The results of the germination rate of composts N˚1 and N˚2 clearly show that the T1 and T2 treatments give germination rates of the two types of compost which are significantly high and higher or close to the 80% recommended by the AFNOR standard (2005). It can therefore be concluded that at a dose of 25% or less, a 3-month composting would suffice to avoid a reduction in the germination rate in the case of household and similar waste. In addition, the evolution of the two types of composts from M3 to M6 for the two types of treatment shows a certain stability in the germination rates (Table 6). In addition, these values are close to the results of the phytotoxicity tests carried out on maize by [14] and [7]. For these authors, the results of their work testify to the maturity of composts and their low concentration of phytotoxic substances. All these data show that composts N˚1 and N˚2 would be ripe at the end of the 3rd month of composting as shown by the work of [13] who admitted that mature compost has no phytotoxic effects on seed germination and plant growth. These results also show that the germination rates of composts N˚1 and N˚2 are all equal to 100% after 6 months of composting. This shows that after 6 months of composting, household refuse and similar composts are really ripe and do not exhibit phytotoxic effects on the germination of corn seeds (Zea mays L., var. IKENE).

The germination rate of compost N˚3, between M3 and M6 for the T1 treatment, reaches at least 80% from M5 (Table 8). This threshold is only reached from M6 for T2 treatment. It can therefore be concluded that at a dose of 25% or less, composting of at least 5 months is necessary to avoid a reduction in the germination rate in the case of household and similar waste. In addition, whatever the treatment, the germination rate of compost N˚3 is less than 80% between M3 and M4. This could be explained by the relatively high value of the electrical conductivity of this compost (8.1 ± 0.1 mS·cm−1 in M3 and 7.9 ± 0.1 mS·cm−1 in M4), likely to create a repressive effect on seed germination and plant growth, as some authors have shown. According to [10] an electrical conductivity between 2 and 3 mS·cm−1 is an acceptable level for the application of mature compost. Although [12] showed that compost with an electrical conductivity close to 5 mS·cm−1 has no remarkable phytotoxic effects on garlic seeds, the germination rate of which (74%) remains correct, the fact remains that the relatively high value of the electrical conductivity of compost N˚3 between M3 and M4 could have a phytotoxic effect on seed germination. In addition, the significant drop in conductivity from M5 (67% between M4 and M5) coincides with a significant increase in the germination rate. These results show that compost N˚3 has phytotoxic effects on the germination of corn seeds (Zea mays L., var. IKENE) between M3 and M4. These effects are strongly attenuated in M5 to practically disappear in M6. The results of the germination rate of compost N˚3 also show that for the T1 and T2 treatments, the germination rate after 6 months of composting is equal to 100%. Like composts N˚1 and N˚2, animal litter composts are effectively ripe after 6 months of composting and therefore do not exhibit phytotoxic effects on the germination of corn seeds (Zea mays L., var. IKENE).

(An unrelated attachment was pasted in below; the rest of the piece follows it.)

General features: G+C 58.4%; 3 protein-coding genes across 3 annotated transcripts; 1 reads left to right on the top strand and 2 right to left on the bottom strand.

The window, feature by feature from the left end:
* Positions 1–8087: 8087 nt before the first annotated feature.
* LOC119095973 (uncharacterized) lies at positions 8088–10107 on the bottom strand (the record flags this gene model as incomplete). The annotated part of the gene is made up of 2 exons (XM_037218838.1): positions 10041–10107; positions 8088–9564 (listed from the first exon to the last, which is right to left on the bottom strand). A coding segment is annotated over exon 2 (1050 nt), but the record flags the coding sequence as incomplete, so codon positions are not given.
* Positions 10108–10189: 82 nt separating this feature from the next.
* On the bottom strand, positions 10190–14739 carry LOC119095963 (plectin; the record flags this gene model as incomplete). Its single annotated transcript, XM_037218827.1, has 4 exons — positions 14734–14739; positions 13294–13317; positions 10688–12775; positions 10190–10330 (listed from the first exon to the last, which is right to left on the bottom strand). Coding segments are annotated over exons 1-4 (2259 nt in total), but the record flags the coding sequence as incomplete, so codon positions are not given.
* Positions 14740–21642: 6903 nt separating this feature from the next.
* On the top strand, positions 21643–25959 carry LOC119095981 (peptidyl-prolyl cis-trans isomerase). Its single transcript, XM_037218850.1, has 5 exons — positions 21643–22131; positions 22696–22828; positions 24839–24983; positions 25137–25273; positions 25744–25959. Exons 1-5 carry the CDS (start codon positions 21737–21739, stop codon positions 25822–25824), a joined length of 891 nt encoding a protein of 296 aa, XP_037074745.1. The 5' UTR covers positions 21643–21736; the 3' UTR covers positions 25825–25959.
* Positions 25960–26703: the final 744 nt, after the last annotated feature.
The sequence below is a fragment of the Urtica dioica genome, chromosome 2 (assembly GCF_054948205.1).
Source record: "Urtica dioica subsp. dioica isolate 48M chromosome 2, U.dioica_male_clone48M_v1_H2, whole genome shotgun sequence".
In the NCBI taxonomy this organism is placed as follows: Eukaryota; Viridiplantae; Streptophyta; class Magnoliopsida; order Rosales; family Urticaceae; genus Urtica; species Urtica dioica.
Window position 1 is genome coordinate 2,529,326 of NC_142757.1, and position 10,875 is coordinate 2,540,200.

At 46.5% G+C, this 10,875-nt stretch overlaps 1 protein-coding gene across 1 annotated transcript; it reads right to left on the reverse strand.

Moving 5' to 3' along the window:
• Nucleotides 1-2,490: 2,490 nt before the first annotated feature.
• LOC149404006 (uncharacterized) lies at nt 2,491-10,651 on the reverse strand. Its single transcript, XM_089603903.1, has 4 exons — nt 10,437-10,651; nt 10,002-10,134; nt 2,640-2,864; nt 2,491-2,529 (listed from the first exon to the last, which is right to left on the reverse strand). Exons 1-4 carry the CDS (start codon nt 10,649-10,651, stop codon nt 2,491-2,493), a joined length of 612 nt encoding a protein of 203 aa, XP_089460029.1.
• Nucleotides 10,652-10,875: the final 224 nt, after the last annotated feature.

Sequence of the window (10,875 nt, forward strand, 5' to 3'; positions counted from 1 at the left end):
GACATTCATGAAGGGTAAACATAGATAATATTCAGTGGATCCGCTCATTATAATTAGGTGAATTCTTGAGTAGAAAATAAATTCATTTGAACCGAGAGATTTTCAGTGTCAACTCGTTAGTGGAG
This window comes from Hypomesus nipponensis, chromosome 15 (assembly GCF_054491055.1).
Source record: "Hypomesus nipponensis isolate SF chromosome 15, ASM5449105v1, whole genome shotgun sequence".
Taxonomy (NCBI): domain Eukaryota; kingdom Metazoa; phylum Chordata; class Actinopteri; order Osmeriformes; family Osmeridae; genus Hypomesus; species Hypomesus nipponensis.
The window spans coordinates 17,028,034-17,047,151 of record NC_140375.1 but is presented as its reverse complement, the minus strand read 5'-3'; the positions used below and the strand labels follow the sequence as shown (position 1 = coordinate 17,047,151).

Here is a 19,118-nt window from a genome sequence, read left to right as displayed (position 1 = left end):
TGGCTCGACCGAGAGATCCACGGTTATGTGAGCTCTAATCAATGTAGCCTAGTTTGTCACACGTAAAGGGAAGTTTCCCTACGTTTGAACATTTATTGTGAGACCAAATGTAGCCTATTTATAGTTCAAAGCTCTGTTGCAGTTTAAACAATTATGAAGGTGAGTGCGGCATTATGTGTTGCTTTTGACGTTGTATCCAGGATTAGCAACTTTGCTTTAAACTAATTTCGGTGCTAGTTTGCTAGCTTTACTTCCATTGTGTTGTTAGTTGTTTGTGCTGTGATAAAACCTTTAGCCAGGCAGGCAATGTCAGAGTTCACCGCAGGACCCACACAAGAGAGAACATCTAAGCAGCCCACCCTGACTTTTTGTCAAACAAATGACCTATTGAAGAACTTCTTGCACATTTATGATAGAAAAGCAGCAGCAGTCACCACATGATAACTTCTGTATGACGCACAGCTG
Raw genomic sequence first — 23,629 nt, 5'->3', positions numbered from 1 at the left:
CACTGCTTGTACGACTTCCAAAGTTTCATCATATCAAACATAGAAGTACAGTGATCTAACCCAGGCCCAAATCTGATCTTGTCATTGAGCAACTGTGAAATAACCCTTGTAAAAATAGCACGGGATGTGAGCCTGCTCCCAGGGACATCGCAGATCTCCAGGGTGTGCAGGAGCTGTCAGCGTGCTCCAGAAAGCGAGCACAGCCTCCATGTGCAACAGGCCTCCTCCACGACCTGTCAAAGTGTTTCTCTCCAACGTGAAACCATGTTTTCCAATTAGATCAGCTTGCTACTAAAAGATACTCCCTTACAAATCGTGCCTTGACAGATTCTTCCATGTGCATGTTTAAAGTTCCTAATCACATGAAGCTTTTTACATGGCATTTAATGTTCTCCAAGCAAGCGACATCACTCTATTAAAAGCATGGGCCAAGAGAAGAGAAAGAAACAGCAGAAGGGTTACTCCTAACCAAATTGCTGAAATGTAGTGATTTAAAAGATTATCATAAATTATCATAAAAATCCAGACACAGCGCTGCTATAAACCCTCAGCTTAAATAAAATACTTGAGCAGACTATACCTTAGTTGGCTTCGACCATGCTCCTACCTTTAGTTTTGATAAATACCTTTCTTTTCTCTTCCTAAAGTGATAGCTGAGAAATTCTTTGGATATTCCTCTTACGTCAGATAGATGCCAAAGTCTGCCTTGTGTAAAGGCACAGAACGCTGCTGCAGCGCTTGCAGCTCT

3.3. Effects of Composts Maturity on Corn Growth and Agronomic Parameters

3.3.1. Plant Height

The use of composts generally improves plant growth [10]. At the end of the 3rd week after sowing, the 3- and 4-month-old composts, apart from the C1D2 compost (household waste compost at a dose of 5 t/ha), have plant heights less than or equal to the Control test, CoM0, having received no organic amendment while the 5- and 6-month composts show plant heights greater than or equal to the Control test, CoM0. The heights of the plants at the 6th and 9th weeks of growth under the different composts at the two doses of 5 and 10 t/ha are greater compared to the Control test, CoM0 (Table 9).

Table 9. Evolution of the height of the plants for the different treatments.

C1D1: Compost N˚1 to 10 t/ha; C1D2: Compost N˚1 to 5 t/ha; C2D1: Compost N˚2 to 10 t/ha C2D2: Compost N˚2 to 5 t/ha; C3D1: Compost N˚3 to 10 t/ha; C3D2: Compost N˚3 to 5 t/ha; COM0: No organic growth; COM1: 200 kg/ha of chemical fertilizer.

Regardless of the number of weeks, waste that has undergone composting time of at least 5 months has greater plant heights. More mature compost therefore appears to promote better height growth than less mature compost. This is corroborated by the work of [10] which showed that immature compost can induce negative effects on the germination, growth and development of plants.

Generally, the macronutrient contents of composts are much higher than those of the soil. The contribution of composts promotes good plant nutrition, inducing a high growth of plants cultivated under organic amendment compared to plants cultivated on control soil without organic amendment. The poor growth noted for certain plants under compost amendment at the start of growth, particularly at week 3, could be attributed to salinity or to any toxic elements in the composts [11]. The heights of plants under N˚3 compost amendment experienced a growth retardation at the start of the agronomic trials in M3 and M4. This could be explained by the high ion content of the applied compost (Table 5). Indeed, a high cation content can inhibit the absorption of potassium and ammonium [10] which can slow down the growth of the plant. This growth retardation reversed from M5 from which plants subjected to the N˚3 compost amendment experienced strong growth compared to that without organic amendment and even those subjected to chemical fertilizer.